Frequenting local markets has been one of the joys of my life. When I think of Istanbul, I think of stacks of colorful lokum coated with powdered sugar in the Grand Bazaar. Paris in spring conjures rain-drenched strawberries bursting with flavour in the 12th Arrondissement. Beijing is a hutong market with customers lining up for grilled snakes-on-a-stick. Lucknow will always be the fragrance of ripe dasheri mangoes from a vendor’s heap.
My fascination with markets goes back to my childhood in Medinipur, a small town in West Bengal. Every day, rain or shine, my father would go to the local market with synthetic striped bazaar bags in hand. He would return with the day’s bounty– more fresh vegetables and fish than we could possibly eat ourselves.
In the United States, where I have lived for nearly two decades, supermarkets are ubiquitous. I appreciate their convenience. I have also grown wary of them. Globalisation has led to greater availability of products, but, paradoxically, to fewer variations. Mangoes from Ecuador are available in the off-season, but they are of one type. Tomatoes selected for long shelf-life and visual appeal taste insipid. Salmon farmed in Chile is available year-around, but there are genuine concerns they are competing for resources and depleting other fish stocks.
And so, local markets are important, not just as centres of commerce, but also because they counterbalance the homogeneity created through the scale of operations of giant corporations. Supermarkets from Shanghai to Seattle stock the ubiquitous Cavendish banana, but look deeper in local markets in south India, and you will still find a dozen or more other varieties of bananas. The potato was first cultivated in the Andean highlands of Peru, from where it spread globally. Centuries later, in a market in Urubamba, you will see dozens of varieties grown and sold by indigenous farmers. In a market in Mexico close to where the chili pepper originated, your nostrils will tingle from the aroma of bushels of hundreds of different kinds of dried peppers. In Bogotá and Lima, you may see over a dozen fruits you have never seen or eaten before, including one called lúcuma, whose flavour can be described as a cross between a chikoo and a sweet potato. Variability in crops is not only pleasing to the palate, but it is a bulwark against global diseases that might wipe out an entire variant.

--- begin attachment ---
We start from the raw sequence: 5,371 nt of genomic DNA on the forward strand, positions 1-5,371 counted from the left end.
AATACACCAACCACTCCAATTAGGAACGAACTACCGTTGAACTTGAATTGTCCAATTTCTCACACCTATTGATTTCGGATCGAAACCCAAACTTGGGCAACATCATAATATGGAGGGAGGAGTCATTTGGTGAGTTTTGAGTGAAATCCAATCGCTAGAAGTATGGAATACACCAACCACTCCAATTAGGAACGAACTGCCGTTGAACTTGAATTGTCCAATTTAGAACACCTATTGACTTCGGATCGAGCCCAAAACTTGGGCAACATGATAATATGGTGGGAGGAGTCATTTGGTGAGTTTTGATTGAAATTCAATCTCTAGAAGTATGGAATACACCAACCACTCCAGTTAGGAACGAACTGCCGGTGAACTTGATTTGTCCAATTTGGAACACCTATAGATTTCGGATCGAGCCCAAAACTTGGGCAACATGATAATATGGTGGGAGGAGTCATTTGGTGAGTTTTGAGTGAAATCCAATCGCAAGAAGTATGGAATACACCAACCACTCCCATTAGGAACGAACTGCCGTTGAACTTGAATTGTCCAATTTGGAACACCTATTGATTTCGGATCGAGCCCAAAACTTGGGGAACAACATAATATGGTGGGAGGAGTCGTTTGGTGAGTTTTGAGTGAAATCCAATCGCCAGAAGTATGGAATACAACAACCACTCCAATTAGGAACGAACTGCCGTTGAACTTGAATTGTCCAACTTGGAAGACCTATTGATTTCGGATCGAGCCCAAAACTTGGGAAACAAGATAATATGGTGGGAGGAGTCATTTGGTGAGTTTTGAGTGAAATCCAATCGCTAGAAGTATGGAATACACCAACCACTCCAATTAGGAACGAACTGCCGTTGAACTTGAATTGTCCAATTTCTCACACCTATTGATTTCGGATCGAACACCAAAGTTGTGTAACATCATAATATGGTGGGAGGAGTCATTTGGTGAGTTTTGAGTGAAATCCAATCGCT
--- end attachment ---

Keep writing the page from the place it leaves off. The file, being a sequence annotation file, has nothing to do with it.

In my travels, I have found greater enjoyment in seeing what is on offer in markets and interacting with people in them, than I have in visiting famous monuments such as the Eiffel Tower, Machu Picchu, or Hagia Sophia. Families enjoying food from stalls at markets – whether it is charcuterie in France or tacos in Mexico or fried pakoras in India- remind me of the commonalties among different people.
The haat in Enayetpur, a small village in West Bengal, and the markets in Oaxaca, Mexico are continents apart, but serve as important meeting points for indigenous communities. You could take vendors of knock-off brands of clothing, pirated movie-DVDs, mounds of spices, wooden rolling pins, and cloth bags from one to the other, and at first glance, no one would know the difference.
Apart from the occasional standoff between wild elephants and villagers, Enayetpur is never in the news. No tourists ever come here. Every Friday (haat-day) though, this villages buzzes with activity. A haat is an open-air market in rural Bengal, which in many ways has remained unchanged for centuries. My father grew up in a village at a time when there was neither electricity, nor running water, but every week, there was a haat. These markets have been surprisingly impervious to the winds of time.
At the haat, there are vendors selling items such as bulk spices, clothes, knives, plastic toys, mobile-phone covers, vegetables, fish, meat, sweets, and fried comestibles. There are also items uncommon in genteel Bengali markets, such as fresh-water mussels and snails, which serve as cheap sources of protein for villagers. Every week there are also rooster-fights. These jousts are illegal, but no one here seems particularly bothered. Money changes hands openly. After fights, triumphant roosters go home, and the losers end up as meals.
Thousands of kilometers away, with over a dozen indigenous communities and as many languages, the state of Oaxaca is the most diverse in predominantly Spanish-speaking Mexico. Landscapes in parts of the state resemble those in Chhattisgarh and Jharkhand, which are also populated by many indigenous communities.
The oldest continuously run market in North America is in Tlacolula, a village just outside the city of Oaxaca. In its markets, one can encounter exciting new food like edible grasshoppers. But I also found recognizable elements like squash flowers and tortillas, grilled chapatis cooked on Mexican tawas called comals. And just as at the Enayetpur haat, Santal women sell hanriya, an illicit, fermented-rice hooch from kerosene jerrycans, at the markets of Oaxaca, you will find Zapotec women pouring bowls of tejate, a drink made from maize flour and cacao.
I learned very quickly that it helps to know a few words of the local language while shopping in such marts. At a shop in a market in Mexico, I eyed a calavera, a painted decorative ceramic skull, which symbolizes the Day of The Dead, one of Mexico’s signature holidays.
“What’s the price?” I asked, pointing to the skull. The shopkeeper, who knew English, responded, “Modi price, señor. Very cheap.”
I’d been correctly marked as a different kind of brown, from India. I left to do a survey of the market. At another shop, I spotted the same item. “¿Cuál es el precio?” I asked in my beginner’s Spanish. The shopkeeper responded with the price. It was significantly cheaper.
(This appeared today in The Indian Express).